Film Study: When Oklahoma State Uses Four Defensive Ends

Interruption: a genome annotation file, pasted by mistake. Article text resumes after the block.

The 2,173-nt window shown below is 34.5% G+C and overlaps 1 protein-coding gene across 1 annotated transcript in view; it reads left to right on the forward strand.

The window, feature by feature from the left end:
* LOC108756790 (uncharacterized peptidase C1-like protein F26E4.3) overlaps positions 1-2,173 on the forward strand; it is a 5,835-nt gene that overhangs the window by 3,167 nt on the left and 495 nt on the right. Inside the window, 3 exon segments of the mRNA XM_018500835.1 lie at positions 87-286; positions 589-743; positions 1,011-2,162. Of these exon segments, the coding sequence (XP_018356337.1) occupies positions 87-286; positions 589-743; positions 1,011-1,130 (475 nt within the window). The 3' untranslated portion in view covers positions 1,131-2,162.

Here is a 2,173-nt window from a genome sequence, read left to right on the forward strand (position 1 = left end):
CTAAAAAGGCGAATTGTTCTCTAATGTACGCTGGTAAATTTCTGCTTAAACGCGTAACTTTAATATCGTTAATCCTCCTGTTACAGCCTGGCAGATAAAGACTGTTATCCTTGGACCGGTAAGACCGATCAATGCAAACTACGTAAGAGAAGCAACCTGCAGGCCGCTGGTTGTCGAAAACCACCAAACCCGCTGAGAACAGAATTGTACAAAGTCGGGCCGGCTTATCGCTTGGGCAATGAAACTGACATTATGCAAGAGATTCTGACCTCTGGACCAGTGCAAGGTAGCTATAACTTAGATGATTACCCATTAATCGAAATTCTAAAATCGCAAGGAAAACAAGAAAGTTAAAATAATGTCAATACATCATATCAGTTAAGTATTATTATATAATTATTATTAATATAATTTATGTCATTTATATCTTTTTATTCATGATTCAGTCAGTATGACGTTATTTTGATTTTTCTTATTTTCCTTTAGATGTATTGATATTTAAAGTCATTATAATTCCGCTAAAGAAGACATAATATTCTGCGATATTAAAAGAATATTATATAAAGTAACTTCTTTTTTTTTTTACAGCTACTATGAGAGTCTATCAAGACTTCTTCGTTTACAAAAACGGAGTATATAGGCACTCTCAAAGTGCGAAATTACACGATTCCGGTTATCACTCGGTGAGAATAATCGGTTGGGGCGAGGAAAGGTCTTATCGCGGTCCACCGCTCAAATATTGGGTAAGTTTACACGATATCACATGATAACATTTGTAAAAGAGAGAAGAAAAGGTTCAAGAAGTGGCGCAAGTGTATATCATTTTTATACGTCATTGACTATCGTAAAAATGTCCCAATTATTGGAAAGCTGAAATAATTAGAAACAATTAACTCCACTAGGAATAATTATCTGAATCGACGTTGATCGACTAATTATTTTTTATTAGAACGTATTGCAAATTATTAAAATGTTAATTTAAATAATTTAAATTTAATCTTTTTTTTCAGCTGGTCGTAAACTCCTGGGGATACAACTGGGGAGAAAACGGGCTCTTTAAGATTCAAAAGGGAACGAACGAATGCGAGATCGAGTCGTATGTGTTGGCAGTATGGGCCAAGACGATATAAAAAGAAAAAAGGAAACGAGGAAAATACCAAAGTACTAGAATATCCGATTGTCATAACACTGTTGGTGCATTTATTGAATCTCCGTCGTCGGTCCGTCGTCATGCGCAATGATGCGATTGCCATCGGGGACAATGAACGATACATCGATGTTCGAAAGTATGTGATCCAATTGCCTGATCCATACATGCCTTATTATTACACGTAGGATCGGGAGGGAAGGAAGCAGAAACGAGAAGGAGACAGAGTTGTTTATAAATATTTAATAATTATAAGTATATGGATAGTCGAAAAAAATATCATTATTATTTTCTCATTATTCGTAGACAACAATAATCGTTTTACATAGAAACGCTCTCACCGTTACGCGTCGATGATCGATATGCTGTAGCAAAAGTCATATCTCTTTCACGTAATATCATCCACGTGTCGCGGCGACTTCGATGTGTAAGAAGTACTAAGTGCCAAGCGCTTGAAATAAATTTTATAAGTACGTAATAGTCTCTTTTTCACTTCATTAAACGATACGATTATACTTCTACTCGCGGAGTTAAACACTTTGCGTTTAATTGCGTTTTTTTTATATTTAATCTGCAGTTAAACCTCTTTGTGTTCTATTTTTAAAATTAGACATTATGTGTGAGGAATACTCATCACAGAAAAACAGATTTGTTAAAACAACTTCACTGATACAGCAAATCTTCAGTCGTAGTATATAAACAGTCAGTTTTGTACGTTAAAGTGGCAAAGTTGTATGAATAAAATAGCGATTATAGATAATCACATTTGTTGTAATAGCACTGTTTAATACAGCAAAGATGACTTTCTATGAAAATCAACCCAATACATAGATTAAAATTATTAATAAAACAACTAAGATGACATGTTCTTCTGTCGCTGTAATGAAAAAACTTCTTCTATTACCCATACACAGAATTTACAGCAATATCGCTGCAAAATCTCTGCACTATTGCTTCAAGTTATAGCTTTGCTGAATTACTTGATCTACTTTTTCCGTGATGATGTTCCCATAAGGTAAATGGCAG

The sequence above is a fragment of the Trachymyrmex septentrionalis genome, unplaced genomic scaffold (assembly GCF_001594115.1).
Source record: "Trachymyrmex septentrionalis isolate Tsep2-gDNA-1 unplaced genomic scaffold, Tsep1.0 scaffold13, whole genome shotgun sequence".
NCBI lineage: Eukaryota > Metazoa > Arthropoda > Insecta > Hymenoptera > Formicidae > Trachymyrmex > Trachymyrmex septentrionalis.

first_imgWhile you’re here, we’d like you to consider subscribing to Pistols Firing and becoming a PFB+ member. It’s a big ask from us to you, but it also comes with a load of benefits like ad-free browsing (ads stink!), access to our premium room in The Chamber and monthly giveaways.The other thing it does is help stabilize our business into the future. As it turns out, sending folks on the road to cover games and provide 24/7 Pokes coverage like the excellent article you just read costs money. Because of our subscribers, we’ve been able to improve our work and provide the best OSU news and community anywhere online. Help us keep that up. What ISU Was DoingISU is lined up in a four-receiver spread package with three receivers (trips) to the strong side and the RB lined up to the left of the QB. This is a pass play, evidenced by the fact that the line is in its pass block two-point stance. The QB takes the snap and does a quick 5-step drop and the RB sells a pass block look before going out for a route.Although we can’t see the routes the WRs are running, we have a pretty good idea that all three on the trips side are running a route deep enough to get the first down if the pass was to be completed. The offensive line has the numbers advantage on the defensive line here, so it’s all about executing their blocking assignments to give the QB the time and space he needs to make a play.AdChoices广告What OSU Was DoingOSU is in a 4-1-6 Dime package. This is a fairly common defensive package, but I haven’t noticed the Pokes run it too many times this year. Then again, they haven’t had to. We have our four linemen, one linebacker (Jordan Burton) and six defensive backs. The two high safeties (Jordan Sterns and Tre Flowers) are 8-10 yards off the ball and are playing zone coverage. Flowers plays the deep zone and Sterns plays the hook zone.The other DBs are playing up close on their WRs. Often, you’ll see a defense be in a zone-heavy scheme on third and long, but on this play the CB’s are playing man coverage. When the ball is snapped, we see Burton mirror the RB, which lets us know that he is Burton’s man to cover.One of the more unique aspects of this formation is that all four defensive linemen are defensive ends. You have Jordan Brailford at RE, Jarrell Owens and Trace Clark at the defensive tackle positions, and Ogbah at LE.Why This Worked For OSUOSU was using this package with this particular personnel set for one reason: speed.• Take away the tackles and replace them with speedy ends.• Take out two linebackers—while leaving the fastest one—and bring in cornerbacks.All game long, the ISU QB had made plays with his legs. As a result, this allowed the QB to make some longer throws downfield, too. With it being third and eight, OSU knew ISU would throw the ball, so it was important to have the players out there who would be able to cover the receiver. But with the ISU QB posing the threat of being able to run it, it was also important that you had players that could quickly leave their coverage and close in on the QB to prevent the first down.The line’s job was solely to get to the quarterback. It was four OSU linemen to ISU’s five linemen. Ogbah fires off the ball when it’s snapped and just completely overpowers his blocker. There was no pre-snap disguises or stunts; it was just Ogbah being a physical freak and using his power and speed to get to the QB.last_img

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